Working with the Skippy Screen Pager
If your window manager is too boring or Spartan for your liking, why not add a touch of pep? Skippy is an imaginative screen pager with an integrated preview function.
Almost any window manager will
give you a window list, displaying
a menu with the active windows
when you click or press the right
key. If the programmer who developed
the window manager has a soft spot for
graphical gimmicks, the list might add
icons to the program names. But a window
chooser will not speed up the
process of switching between windows
if you are working with a selection of
different browsers and terminal windows.
Skippy  by Hyriand to the rescue:
instead of giving you a simple list,
Skippy displays the active application
windows graphically in full-screen
Window managers have different
approaches to handling active windows,
and Skippy is choosy about the managers
it supports. To ensure that you will
be able to switch between GUI-based
programs, you need a Gnome- or
NetWM-compatible window manager,
such as Waimea. The homepage for the
window manager or a quick glance at
the Readme file supplied with the manager
should tell you if this is the case.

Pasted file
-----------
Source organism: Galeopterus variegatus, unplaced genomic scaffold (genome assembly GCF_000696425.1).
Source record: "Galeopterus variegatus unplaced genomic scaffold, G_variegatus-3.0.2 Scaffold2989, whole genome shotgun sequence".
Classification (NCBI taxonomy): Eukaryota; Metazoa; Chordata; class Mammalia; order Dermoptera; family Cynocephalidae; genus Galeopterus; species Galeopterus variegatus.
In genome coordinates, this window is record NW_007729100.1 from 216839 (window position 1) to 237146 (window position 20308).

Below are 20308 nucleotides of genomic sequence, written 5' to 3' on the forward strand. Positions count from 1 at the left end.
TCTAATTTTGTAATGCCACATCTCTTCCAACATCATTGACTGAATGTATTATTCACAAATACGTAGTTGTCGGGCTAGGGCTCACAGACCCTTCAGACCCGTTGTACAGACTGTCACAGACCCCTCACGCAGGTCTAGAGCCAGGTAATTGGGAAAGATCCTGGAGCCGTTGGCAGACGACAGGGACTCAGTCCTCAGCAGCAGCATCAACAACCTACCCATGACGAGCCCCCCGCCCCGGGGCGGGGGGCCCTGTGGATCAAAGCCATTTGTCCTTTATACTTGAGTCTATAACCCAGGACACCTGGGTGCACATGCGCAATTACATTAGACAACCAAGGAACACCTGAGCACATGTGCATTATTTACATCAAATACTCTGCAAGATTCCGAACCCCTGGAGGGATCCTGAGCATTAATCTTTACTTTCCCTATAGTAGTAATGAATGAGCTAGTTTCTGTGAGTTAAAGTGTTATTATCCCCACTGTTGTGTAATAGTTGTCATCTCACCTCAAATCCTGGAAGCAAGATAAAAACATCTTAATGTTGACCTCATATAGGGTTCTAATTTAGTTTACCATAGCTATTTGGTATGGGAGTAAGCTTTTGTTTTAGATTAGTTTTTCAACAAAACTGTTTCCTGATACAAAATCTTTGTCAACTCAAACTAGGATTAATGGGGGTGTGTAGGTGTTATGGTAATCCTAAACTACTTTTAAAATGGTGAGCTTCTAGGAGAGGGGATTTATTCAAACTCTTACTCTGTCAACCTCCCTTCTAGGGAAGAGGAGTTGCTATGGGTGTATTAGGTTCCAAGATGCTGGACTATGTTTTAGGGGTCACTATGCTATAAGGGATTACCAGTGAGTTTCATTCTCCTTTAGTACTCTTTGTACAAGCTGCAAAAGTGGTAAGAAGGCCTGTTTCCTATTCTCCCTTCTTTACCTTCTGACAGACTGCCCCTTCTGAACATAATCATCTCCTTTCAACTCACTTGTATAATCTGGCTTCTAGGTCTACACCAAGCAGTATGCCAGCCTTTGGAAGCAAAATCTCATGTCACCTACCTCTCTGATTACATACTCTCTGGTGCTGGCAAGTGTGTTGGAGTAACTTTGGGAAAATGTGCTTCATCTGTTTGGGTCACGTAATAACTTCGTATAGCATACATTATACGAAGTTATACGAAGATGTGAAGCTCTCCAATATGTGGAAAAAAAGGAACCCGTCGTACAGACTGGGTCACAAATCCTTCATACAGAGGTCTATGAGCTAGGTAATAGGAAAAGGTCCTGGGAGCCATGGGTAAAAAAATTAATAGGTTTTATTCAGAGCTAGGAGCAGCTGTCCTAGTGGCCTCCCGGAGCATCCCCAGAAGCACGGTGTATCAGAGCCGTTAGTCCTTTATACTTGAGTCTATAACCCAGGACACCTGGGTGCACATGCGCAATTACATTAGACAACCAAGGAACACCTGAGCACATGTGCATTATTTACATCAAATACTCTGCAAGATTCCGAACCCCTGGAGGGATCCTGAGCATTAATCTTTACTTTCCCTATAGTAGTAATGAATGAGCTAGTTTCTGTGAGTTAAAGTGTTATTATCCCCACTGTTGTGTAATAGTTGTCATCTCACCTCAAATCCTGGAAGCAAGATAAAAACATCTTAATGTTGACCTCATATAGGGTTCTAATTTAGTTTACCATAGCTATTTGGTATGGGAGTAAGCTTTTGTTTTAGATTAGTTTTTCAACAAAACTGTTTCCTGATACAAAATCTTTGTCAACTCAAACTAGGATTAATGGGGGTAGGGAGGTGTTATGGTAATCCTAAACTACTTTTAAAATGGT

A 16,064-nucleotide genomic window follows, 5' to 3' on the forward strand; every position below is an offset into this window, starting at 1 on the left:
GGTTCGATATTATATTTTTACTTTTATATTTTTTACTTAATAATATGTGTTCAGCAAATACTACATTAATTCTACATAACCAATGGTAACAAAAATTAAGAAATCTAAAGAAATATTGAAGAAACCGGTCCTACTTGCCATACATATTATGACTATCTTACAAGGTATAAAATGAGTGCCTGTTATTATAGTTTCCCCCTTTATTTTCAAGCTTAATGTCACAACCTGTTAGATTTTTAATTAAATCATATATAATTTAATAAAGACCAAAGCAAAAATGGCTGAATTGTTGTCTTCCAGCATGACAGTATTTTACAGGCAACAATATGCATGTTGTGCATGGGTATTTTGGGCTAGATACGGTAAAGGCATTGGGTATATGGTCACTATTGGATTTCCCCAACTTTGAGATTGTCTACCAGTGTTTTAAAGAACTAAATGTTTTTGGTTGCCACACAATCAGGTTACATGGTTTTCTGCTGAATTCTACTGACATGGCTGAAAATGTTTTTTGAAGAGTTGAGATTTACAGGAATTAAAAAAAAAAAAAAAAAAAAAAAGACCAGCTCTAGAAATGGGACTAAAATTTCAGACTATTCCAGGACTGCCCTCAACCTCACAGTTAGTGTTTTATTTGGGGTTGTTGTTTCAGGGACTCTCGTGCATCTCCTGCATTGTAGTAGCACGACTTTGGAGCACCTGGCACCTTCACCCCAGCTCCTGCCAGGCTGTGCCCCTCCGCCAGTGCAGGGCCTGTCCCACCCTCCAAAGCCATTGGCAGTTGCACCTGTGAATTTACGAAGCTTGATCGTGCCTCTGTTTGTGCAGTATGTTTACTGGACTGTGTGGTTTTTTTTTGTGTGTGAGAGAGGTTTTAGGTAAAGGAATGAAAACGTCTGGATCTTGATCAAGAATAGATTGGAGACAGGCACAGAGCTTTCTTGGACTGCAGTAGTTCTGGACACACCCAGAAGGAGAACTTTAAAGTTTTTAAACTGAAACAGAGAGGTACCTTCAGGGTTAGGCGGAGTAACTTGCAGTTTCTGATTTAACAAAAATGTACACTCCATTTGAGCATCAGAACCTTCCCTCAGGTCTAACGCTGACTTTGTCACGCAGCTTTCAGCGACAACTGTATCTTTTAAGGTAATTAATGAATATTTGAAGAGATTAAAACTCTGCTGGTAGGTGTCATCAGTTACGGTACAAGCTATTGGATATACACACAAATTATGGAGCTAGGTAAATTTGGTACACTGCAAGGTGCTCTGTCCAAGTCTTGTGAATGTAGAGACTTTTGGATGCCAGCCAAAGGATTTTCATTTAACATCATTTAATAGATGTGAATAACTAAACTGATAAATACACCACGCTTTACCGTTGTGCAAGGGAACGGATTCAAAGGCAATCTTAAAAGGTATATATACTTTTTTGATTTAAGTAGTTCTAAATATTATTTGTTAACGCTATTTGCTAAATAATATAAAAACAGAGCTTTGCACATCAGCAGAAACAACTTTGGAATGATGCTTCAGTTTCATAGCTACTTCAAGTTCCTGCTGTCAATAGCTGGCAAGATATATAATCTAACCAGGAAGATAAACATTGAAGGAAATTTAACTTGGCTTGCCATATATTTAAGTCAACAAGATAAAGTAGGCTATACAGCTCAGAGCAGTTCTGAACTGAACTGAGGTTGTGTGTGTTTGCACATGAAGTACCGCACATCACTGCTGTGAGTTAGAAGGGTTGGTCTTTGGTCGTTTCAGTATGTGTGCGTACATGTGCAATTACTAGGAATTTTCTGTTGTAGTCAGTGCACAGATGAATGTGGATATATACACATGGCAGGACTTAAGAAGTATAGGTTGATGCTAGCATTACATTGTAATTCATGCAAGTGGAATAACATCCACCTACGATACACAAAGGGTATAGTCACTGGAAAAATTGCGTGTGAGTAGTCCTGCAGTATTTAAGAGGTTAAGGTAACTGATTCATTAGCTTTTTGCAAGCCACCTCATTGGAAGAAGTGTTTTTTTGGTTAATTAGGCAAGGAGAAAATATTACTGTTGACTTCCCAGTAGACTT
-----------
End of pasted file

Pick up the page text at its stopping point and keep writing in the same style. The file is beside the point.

Also, the Skippy developers have a list of
window managers that Skippy supports
on the project homepage. Supported
managers include Fluxbox 0.9.9,
XFWM4 icewm and WindowMaker.
Buy this article as PDF
Kernel king admits his tone has alienated volunteers, but says the demands of the process require directness.
New flaw in an old encryption scheme leaves the experts scrambling to disable SSL 3
Lennart Poettering wants to change the way Linux developers talk to each other.
Enterprise giant frees itself from ink and home PCs (and visa versa).
Mozilla’s product think tank sinks silently into history.
TODO group will focus on open source tools in large-scale environments.
New tool will look like GParted but support a wider range of storage technologies.
New public key pinning feature will help prevent man-in-the-middle attacks.
Carnegie Mellon researchers say 3 million pages could fall down the phishing hole in the next year.
The US government rolls new best-practice rules for protecting SSH.